The Booster Redux

Powering through the changes

Students adapt to a new schedule

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Powering through the changes

Students eat lunch at tables set up specifically for Power Hour. Students have a 50-minute break to eat lunch and meet with teachers.

Students eat lunch at tables set up specifically for Power Hour. Students have a 50-minute break to eat lunch and meet with teachers.

Photo by: Aubrey Bolinger

Students eat lunch at tables set up specifically for Power Hour. Students have a 50-minute break to eat lunch and meet with teachers.

Photo by: Aubrey Bolinger

Photo by: Aubrey Bolinger

Students eat lunch at tables set up specifically for Power Hour. Students have a 50-minute break to eat lunch and meet with teachers.

Story by Joseph Lee, Reporter

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As the lunch bell rings, freshman Blake Harrison walks past the lunch line and makes his way to a classroom. There, he completes his schoolwork while waiting for the lunch line to die down. Harrison has changed his lunch routine to adapt to a new, recently implemented lunch system.

On April 16, the administration changed the lunch schedule. Instead of having a study hall hour in the morning and three different lunch periods, study hall and lunch was combined to pilot a 50 minute academic lunchtime called Purple Power Hour (PPH).

“It helps students out with their homework. It gives you a little brain break so that you’re not completely stressed with everything,” Harrison said. “You don’t feel too overwhelmed. You can go get help from teachers if you need help.”

Harrison hopes to see more food options next year as well as faster lunch lines.

Allowing students to practice independent time management and have easier access to the help they might need were the main objectives in mind when implementing this schedule, according to principal Phil Bressler.

“We want to provide opportunities for kids to start learning how to manage their own time within the school day,” Bressler said. “We wanted to give teachers the opportunity to work with students who are most in need and not be distracted by 12 or 13 other kids who have to be in [the classroom] because we assigned them.”

While implementing PPH, the administration anticipated and faced some obstacles such as space management and the lunch lines being longer than they were previously.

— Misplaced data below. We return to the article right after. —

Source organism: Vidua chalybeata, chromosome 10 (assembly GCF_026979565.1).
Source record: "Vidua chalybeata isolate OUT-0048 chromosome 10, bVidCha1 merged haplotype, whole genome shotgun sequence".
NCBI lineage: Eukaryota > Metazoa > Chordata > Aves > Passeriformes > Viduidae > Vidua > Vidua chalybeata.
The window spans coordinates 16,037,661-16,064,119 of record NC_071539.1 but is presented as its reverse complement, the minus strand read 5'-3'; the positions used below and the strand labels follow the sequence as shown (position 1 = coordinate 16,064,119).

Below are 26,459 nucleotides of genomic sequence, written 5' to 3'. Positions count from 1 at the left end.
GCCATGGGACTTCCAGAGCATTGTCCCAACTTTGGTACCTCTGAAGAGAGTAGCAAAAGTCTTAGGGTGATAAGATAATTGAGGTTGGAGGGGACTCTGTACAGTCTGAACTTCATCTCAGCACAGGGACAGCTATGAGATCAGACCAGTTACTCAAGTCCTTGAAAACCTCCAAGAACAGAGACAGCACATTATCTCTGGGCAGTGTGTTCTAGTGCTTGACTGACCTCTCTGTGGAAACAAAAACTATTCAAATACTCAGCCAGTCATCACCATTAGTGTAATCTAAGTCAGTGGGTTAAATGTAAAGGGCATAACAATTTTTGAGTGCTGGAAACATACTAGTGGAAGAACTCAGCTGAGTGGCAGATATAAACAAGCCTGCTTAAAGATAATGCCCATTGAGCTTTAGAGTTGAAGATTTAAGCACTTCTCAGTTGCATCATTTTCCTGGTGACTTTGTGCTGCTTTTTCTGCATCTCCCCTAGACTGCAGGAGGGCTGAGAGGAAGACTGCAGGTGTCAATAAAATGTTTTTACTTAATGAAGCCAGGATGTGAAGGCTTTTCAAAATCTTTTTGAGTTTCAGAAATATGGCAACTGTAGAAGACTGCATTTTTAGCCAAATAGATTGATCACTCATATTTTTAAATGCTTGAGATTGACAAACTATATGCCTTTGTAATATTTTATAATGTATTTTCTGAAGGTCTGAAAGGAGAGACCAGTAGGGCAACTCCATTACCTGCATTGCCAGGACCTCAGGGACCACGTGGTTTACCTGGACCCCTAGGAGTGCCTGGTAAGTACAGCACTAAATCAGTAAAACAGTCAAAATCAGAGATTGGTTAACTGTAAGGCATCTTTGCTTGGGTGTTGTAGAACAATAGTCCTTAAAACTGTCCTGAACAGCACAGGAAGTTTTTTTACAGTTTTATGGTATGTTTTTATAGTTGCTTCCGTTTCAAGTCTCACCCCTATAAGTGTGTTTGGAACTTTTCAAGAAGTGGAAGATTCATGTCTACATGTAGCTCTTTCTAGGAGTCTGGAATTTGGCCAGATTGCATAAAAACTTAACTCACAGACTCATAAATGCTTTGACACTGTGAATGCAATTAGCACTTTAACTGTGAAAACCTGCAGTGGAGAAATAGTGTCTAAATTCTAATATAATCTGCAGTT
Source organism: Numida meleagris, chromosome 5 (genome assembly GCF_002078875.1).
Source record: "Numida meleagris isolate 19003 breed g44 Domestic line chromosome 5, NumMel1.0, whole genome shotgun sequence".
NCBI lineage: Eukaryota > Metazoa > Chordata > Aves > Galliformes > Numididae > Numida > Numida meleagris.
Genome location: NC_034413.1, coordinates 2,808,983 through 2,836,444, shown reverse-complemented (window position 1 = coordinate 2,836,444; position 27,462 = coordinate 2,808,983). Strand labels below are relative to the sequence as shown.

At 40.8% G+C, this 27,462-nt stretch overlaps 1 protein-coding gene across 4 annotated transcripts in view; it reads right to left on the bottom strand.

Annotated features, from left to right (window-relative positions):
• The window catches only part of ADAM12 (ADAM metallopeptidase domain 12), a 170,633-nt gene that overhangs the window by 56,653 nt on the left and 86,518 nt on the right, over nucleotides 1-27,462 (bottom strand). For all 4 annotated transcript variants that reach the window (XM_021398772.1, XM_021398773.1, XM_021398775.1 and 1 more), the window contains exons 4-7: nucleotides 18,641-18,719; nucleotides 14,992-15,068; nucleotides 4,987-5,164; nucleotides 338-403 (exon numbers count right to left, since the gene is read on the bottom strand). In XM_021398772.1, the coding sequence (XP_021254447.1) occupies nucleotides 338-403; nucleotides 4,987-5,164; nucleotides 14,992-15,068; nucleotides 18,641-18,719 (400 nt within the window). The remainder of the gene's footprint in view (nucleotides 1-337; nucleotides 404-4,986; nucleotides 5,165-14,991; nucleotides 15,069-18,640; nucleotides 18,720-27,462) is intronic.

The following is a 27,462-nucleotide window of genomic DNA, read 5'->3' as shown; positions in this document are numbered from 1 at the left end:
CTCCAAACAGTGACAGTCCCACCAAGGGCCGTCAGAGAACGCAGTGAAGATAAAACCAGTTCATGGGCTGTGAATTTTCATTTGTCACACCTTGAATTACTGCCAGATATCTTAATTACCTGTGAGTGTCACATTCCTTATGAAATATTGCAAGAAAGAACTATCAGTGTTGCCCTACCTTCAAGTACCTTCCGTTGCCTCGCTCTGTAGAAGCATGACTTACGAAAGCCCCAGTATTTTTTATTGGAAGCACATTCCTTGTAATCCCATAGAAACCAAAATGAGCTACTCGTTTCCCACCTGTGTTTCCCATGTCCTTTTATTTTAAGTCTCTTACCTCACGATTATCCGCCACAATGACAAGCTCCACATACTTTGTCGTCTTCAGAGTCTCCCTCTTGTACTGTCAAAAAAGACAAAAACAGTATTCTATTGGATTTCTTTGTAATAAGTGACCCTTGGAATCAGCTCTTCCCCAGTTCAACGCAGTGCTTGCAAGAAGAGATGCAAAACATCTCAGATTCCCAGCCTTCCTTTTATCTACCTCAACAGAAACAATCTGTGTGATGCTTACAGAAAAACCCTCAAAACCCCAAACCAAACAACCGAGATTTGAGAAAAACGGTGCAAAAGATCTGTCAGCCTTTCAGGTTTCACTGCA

“Some of the [bigger] obstacles, though [included], food service. The concern there about if too many students bring their lunch and our numbers drop, that [food service] would have to take a loss and we can’t afford that,” Bressler said. “Custodial, how clean are we going to be able to keep the building? How tidy are students going to be taking care of their own lunch mess? Both of those have been pretty positive.”

Bressler explains that the results of this year’s PPH pilot will determine whether the school will continue with this schedule in the fall.

“There are going to be changes. There are going to be kinks. When we open the new cafeteria in the middle of next year, things are going to change as well. Hopefully that’s going to be a positive change,” Bressler said. “We’re thinking about how [we can] make life better for a student. What are some things that we can do to make it easier for kids?”

Photo by: Aubrey Bolinger
Students take advantage of Purple Power Hour to work on assignments in Angela Pallarés’s classroom.

Since all 900 students now have the same lunch hour, food service manager Terri Feagan and her team have been experimenting to see what works best to serve the students and staff.

“We’ve tried and figured out we need a lot of stuff ready to go. I think it went a lot quicker. We’re figuring it out now how to get the kids through faster,” Feagan said.

Though the serving times have changed, the routine in the kitchen remains similar to the way it was before PPH.

“It hasn’t made a whole lot of changes for us. We worried about it a lot more than we should’ve,” Feagan said. “One thing that we’ve worried about is not being able to cook. We cook in between lines so the food is fresh. We’re still doing that so all of our worries kind of went away.”

However, Feagan reports that there are some issues.

“We don’t know how much to fix because we never know when the line is going to end. Our count has gone down some because kids are bringing their food from home and so it’s just kind of hard to determine that,” Feagan said. “Our biggest problem is getting in there and wiping counters down because it kind of bothers us. People are spilling food all over. The milk cooler, we have to stop the kids from getting in there and trading out the milk.”

Feagan believes the serving process will become much smoother next year when the renovations to the cafeteria are made.

“The kitchen is going to be a lot more open. We should have more [food] choices. We’ll have three checkouts and they can go down both lines so we’ll have six lines instead of just the two we have now,” Feagan said. “Plus we’ll have the new cafeteria where the kids can sit too and that should seat at least 300 or more kids instead of all being out in the hallways.”

Alongside the food service, social studies teacher Jason Susnik has acclimated to the new lunch schedule.

“I’d say I have more flexibility. As a teacher, I like having the ability to have my kids in here for 50 minutes. Thus far I like seeing the teachers in the hallway seeing the kids walking around,” Susnik said. “It’s a nice little break from the normal routine. It’ll only get better next year with the new cafeteria and hopefully kids can get food quicker.”

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